And then there’s The Black Prince.  Which I didn’t even know about until I saw it pop up on this list and had to look it up.  Now this is INTERESTING!  It’s a Punjabi/English production telling the story of the last king of the Sikhs who was taken as a small child and raised in England.  Essentially, it’s Victoria and Abdul, but from the other side of things.

Image result for the black prince poster

It didn’t do terribly well at all, about $1,500 per screen on 50 screens in the US, but it played in my town at the mainstream art theater, NOT at the all Indian theater.  And in Canada, the UK, and Australia, it did amazing.  So, it’s playing at the crossover arty theaters in America, and still doing well in the traditional Punjabi market of Canada and Australa, AND in the UK where Punjabi films don’t do well but historical films do.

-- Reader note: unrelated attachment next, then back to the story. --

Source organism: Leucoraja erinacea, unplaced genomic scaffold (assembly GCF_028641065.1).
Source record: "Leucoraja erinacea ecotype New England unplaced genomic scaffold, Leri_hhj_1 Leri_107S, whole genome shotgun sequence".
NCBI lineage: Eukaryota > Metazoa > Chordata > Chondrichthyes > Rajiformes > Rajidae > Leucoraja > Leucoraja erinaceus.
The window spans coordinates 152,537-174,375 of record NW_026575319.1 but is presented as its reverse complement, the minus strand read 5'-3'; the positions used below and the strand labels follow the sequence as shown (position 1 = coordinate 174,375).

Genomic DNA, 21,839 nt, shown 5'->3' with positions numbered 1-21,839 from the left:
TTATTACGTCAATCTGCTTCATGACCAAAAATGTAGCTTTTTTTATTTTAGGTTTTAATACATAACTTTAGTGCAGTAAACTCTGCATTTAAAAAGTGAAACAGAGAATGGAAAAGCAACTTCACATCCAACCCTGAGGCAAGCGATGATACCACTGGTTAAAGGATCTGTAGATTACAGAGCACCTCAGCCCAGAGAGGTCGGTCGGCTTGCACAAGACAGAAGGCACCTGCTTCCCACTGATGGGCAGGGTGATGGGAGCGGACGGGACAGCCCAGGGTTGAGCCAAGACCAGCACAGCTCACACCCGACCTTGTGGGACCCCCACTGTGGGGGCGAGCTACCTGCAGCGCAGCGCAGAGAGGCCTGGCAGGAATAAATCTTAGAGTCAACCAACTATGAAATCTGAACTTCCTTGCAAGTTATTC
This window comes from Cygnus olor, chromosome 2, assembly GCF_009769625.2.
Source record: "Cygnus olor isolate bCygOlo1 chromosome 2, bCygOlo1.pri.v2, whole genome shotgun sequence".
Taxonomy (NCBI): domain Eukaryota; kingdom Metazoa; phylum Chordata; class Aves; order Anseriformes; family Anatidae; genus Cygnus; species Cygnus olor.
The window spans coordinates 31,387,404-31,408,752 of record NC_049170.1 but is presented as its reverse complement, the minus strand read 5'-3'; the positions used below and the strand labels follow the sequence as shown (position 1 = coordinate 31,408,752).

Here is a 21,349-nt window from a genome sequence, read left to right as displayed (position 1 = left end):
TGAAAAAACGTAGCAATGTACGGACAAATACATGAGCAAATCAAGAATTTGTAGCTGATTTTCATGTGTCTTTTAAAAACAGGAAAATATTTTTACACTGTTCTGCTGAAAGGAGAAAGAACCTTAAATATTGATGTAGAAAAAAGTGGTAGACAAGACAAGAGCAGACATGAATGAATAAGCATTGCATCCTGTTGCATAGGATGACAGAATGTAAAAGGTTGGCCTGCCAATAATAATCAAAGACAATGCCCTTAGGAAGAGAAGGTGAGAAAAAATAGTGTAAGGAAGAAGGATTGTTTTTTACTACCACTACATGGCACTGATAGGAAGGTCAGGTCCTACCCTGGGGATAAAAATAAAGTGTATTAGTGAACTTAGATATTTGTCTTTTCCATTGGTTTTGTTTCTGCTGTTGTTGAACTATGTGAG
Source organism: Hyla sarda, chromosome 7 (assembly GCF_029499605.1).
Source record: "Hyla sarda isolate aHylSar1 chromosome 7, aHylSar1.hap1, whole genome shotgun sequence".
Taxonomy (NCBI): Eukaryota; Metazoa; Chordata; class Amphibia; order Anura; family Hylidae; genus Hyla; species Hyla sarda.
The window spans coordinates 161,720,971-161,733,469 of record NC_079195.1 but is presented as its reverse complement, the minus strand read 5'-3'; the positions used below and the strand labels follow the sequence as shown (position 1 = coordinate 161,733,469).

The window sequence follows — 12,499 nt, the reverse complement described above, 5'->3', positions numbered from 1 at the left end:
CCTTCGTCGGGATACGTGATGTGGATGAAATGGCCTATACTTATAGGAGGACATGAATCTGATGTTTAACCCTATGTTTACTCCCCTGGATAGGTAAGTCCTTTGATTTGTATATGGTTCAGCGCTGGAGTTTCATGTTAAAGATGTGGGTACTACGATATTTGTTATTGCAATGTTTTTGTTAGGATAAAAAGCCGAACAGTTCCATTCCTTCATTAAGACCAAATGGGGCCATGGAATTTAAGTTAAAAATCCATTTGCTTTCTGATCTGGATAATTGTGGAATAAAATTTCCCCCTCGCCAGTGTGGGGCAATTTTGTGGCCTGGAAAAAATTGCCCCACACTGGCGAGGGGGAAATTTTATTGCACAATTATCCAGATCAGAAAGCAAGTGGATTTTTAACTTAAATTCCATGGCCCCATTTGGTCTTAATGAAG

From a industry perspective, this is fascinating, that a Punjabi producer is jumping into the crossover market, leapfrogging past the “you have to establish yourself as a language industry and then do a big crossover” step.  Punjabi films as a whole are still fairly minor, in terms of international releases.  It’s just last year that they started doing so well in Australia, before that it was Canada and that’s it.  And now they are already taking on a co-production?  Fascinating!  I kind of want to see it now!  But I want to see Maddy more, and according to these figures, he needs me more.

Image result for madhavan vikram vedha

(How can I turn down this face?)

 

Oh, and Jagga Jasoos.  Still on 85 screens in the US, probably because theaters were blackmailed into committing to two weeks, and only a little over $1,000 per screen.  Which is a massive loss for those 85 theaters, that’s not just breaking even, that’s going into debt by giving up the screen space to it.  This is the kind of thing that makes more and more theaters flock to Telugu and Tamil releases where at least you are almost guaranteed a really good opening weekend.  Oh, and in the UK (typically closest to the Indian market), it’s down to less than half that, around $300 per screen.  Which probably means the Indian figures are falling off second weekend too.  Thank goodness Mubarakan is coming to save us all!  Maybe.  At least it looks slightly better than Munna Michael.